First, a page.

This paper analyzes vital works of the contemporary Middle Eastern and North African avant-garde in order to explore the rise of apocalyptic art in totalitarian societies. Each aesthetic example traces the complex profile of a figure engaged in some doomsday ritual amidst states of exceptional violence. In Ahmed Bouanani’s provocative novel The Hospital, an insane asylum captive details his intricate attempts to escape, sabotage, and ultimately destroy the institution from within, such that the language itself aspires to a manic conspiracy against disciplinary structures. In Sinan Antoon’s The Corpse-Washer, a graphic opening scene of ritual bathing of the dead takes one into the heart of the conceptual-aesthetic relation between cruelty and intimacy (against a backdrop of indeterminate danger). Lastly, Ahmed Saadawi’s ominous retelling of the Frankenstein narrative in present-day Baghdad includes the character of a half-blind old woman whose compulsive evening prayers aim to resurrect her dead son (dismembered during the war): as she wagers with her own increasingly miraculous dark powers, she becomes the necromancer who releases the creature upon the modern cityscape, his horrific limbs bringing further brutality to the already brutalized streets each night. Together, these textual-visual imaginaries enable us to perceive the cryptic association between the Eastern avant-garde and various doomsday practitioners set in extreme authoritarian zones: the lunatic, the gravedigger, the criminal, the watchman, the deviant, and the monster. To achieve this, we undertake a close study of the particular spaces, atmospheres, and movements involved in the construction of these elaborate anti-totalitarian, end-time visions.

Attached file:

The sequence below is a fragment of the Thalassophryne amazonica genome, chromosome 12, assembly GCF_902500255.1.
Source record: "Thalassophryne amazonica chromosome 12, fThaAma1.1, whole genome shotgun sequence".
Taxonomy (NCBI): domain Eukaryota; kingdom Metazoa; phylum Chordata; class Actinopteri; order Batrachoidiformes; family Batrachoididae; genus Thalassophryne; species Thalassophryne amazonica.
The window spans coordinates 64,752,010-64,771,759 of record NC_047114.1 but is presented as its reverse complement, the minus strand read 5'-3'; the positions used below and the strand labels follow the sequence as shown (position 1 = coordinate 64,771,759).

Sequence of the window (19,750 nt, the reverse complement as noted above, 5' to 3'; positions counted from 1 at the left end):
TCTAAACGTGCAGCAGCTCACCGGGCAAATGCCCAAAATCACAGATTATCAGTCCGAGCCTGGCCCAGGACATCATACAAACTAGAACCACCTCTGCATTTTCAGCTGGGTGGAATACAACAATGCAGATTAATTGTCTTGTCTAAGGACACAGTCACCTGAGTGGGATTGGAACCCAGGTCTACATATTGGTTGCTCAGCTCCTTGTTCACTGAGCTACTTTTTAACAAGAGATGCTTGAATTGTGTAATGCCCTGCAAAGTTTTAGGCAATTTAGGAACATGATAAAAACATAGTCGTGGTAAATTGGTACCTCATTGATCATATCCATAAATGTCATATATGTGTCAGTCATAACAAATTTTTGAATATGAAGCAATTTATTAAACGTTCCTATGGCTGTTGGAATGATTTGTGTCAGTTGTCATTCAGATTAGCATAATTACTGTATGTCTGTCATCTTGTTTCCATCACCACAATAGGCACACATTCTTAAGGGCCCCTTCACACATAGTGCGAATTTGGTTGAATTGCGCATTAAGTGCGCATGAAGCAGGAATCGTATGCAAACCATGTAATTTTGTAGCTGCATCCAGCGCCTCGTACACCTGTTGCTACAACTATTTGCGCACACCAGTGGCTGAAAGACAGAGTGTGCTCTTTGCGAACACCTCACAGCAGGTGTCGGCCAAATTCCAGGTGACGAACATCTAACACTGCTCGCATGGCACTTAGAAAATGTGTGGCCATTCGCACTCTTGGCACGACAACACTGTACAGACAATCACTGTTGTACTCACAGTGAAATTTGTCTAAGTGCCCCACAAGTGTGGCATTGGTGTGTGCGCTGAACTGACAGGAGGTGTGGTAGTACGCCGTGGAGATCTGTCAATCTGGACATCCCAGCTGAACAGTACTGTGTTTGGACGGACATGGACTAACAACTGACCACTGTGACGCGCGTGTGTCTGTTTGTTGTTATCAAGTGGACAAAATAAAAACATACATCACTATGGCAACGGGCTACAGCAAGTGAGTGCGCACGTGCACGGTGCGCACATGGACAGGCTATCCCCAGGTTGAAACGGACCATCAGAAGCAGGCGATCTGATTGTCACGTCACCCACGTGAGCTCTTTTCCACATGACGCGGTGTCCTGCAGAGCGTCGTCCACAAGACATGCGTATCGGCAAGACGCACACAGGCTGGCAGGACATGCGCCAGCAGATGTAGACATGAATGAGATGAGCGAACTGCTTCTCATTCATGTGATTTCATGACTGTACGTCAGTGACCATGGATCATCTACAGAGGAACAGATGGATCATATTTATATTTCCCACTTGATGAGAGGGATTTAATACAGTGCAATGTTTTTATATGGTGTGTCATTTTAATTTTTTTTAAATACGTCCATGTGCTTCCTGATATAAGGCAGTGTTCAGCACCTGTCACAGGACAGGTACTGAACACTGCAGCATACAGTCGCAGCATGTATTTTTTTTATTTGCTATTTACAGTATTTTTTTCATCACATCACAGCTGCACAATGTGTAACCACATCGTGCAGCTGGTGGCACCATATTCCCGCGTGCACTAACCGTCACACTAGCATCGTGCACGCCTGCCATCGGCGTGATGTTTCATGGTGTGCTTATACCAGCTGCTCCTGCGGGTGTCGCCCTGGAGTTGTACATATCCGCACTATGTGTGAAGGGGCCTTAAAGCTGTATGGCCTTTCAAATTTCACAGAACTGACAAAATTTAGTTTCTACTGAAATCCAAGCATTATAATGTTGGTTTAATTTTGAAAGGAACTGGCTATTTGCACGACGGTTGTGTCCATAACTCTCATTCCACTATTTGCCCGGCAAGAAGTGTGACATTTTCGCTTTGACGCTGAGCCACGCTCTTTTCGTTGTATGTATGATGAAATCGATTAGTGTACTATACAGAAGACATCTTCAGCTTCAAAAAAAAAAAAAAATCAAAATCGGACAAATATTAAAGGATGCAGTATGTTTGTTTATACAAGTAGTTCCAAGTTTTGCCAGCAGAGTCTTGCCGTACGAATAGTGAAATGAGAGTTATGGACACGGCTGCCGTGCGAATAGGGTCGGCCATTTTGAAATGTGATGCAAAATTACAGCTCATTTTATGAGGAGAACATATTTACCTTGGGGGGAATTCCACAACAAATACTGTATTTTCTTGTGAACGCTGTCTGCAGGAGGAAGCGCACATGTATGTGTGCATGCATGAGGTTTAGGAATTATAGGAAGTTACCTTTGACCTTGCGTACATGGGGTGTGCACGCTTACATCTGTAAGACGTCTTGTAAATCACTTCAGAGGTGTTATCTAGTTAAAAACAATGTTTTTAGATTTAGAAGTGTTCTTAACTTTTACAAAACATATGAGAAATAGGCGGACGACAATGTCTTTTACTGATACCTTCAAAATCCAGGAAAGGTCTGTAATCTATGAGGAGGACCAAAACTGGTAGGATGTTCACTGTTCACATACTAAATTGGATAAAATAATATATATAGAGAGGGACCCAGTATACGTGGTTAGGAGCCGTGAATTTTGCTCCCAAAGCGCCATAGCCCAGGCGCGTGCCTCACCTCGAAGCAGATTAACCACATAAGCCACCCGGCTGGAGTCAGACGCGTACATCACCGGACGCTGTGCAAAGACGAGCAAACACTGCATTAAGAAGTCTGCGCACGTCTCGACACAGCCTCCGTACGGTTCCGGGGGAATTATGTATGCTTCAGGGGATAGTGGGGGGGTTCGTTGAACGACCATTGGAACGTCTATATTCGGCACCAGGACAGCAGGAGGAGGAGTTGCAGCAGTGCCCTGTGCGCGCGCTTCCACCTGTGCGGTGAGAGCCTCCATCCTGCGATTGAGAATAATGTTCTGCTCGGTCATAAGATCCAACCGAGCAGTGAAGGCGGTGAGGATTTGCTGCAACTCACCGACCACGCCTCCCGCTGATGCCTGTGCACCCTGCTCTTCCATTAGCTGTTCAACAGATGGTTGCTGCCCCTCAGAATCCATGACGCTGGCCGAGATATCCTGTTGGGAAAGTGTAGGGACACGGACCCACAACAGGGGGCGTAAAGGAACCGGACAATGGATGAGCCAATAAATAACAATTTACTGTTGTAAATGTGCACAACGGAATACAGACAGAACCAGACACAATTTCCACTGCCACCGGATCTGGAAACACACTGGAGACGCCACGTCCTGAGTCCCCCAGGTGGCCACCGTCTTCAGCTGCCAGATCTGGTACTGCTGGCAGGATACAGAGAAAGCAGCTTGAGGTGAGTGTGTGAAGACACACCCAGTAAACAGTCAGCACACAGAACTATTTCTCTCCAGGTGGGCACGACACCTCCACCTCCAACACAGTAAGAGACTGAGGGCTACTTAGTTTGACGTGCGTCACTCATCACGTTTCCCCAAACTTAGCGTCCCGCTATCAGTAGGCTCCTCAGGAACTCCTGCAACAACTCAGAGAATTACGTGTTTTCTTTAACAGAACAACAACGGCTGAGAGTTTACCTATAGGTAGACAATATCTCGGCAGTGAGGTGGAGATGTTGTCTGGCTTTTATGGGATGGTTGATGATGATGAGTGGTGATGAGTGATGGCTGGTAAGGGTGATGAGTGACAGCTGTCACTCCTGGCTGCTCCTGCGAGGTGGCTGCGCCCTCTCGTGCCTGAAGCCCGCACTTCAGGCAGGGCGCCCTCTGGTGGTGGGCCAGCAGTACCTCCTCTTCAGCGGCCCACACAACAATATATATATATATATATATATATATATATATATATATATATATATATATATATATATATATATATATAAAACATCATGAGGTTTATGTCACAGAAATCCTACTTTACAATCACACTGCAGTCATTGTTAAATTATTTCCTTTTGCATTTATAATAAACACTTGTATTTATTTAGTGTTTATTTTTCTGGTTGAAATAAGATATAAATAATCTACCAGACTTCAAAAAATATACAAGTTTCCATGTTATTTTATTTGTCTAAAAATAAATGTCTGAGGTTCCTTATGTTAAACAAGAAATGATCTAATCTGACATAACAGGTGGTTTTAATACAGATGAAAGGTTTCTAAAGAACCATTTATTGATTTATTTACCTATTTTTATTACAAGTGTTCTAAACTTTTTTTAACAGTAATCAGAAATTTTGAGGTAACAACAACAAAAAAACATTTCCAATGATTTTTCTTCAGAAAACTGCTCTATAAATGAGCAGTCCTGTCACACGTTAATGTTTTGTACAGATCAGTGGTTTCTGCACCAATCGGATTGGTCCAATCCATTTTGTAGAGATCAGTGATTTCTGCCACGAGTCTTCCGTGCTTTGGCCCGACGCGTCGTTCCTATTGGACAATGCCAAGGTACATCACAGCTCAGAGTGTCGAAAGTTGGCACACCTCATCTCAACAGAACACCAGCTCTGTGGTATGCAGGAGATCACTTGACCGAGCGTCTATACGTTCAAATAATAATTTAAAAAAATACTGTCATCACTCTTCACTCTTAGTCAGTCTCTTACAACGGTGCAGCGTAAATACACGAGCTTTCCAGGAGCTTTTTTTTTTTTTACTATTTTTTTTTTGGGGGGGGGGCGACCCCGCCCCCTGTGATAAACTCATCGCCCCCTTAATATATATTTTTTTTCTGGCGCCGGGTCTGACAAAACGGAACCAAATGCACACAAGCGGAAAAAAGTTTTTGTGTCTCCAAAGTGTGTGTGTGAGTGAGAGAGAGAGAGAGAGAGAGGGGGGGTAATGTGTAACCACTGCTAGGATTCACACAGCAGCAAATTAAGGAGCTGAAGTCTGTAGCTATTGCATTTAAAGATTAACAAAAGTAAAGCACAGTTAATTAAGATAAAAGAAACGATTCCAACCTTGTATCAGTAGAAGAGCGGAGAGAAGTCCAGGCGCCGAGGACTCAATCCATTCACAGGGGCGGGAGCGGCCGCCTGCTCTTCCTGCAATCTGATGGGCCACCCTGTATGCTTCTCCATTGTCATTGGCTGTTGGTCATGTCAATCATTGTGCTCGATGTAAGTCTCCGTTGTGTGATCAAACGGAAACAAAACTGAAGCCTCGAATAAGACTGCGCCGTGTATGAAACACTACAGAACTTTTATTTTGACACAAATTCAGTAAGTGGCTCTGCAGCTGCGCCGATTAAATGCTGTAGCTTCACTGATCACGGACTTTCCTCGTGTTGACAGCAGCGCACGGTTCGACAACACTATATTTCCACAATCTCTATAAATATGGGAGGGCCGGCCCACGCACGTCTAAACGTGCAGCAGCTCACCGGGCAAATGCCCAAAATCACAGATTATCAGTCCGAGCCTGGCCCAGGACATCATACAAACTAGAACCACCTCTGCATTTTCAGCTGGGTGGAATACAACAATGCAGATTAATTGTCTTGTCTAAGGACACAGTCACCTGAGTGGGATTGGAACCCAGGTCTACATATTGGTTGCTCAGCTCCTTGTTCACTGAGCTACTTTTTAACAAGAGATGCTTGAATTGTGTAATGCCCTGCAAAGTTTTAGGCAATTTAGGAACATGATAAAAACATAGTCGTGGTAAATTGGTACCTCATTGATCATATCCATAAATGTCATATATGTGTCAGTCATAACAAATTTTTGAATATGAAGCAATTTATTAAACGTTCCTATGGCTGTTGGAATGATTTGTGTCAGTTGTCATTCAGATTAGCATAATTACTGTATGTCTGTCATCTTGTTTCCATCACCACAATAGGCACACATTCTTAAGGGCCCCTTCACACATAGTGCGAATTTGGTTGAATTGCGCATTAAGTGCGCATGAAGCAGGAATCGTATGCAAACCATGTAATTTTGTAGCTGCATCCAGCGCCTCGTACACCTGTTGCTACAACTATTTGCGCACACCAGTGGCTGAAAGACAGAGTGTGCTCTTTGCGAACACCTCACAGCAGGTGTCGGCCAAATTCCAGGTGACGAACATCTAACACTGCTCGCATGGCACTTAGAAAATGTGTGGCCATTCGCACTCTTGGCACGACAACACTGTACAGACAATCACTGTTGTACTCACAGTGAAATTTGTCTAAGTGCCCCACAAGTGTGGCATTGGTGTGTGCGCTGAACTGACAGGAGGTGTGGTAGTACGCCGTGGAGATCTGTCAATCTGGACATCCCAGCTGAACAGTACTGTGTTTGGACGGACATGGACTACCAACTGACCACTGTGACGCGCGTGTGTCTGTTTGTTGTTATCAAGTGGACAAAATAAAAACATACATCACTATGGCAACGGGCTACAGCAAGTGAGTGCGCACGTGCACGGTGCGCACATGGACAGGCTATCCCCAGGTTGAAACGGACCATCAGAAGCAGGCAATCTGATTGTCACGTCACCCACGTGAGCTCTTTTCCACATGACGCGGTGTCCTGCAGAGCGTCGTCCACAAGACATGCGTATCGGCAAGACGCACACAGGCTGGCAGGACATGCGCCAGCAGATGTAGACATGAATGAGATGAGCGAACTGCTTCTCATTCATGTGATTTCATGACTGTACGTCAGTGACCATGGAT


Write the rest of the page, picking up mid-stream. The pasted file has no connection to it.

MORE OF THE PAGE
Avant-Garde, Totalitarianism, Apocalypse, Doomsday, Middle East, North Africa
Arts Theory and History
Paper Presentation in a Themed Session
Associate Professor, Comparative Literature, Arts and Humanities, Babson College, United States
Jason Bahbak Mohaghegh is an Associate Professor of Comparative Literature at Babson College. His focus is upon tracking obscure currents of literature, philosophy, and art in both contemporary Middle Eastern and western cultures, with particular attention to concepts of chaos, violence, silence, illusion, madness, and apocalyptic writing. He has published nine books to date--including The Chaotic Imagination (Palgrave Macmillan, 2010); Inflictions (Continuum 2012); The Radical Unspoken (Routledge 2013); Insurgent, Poet, Mystic, Sectarian: The Four Masks of an Eastern Postmodernism (SUNY Press, 2015); Omnicide: Mania, Fatality, and the Future-In-Delirium (MIT Press, 2019). He is also the co-editor of the Suspensions book series with Bloomsbury Press, and the co-founder of the 5th Disappearance Lab (www.5dal.com).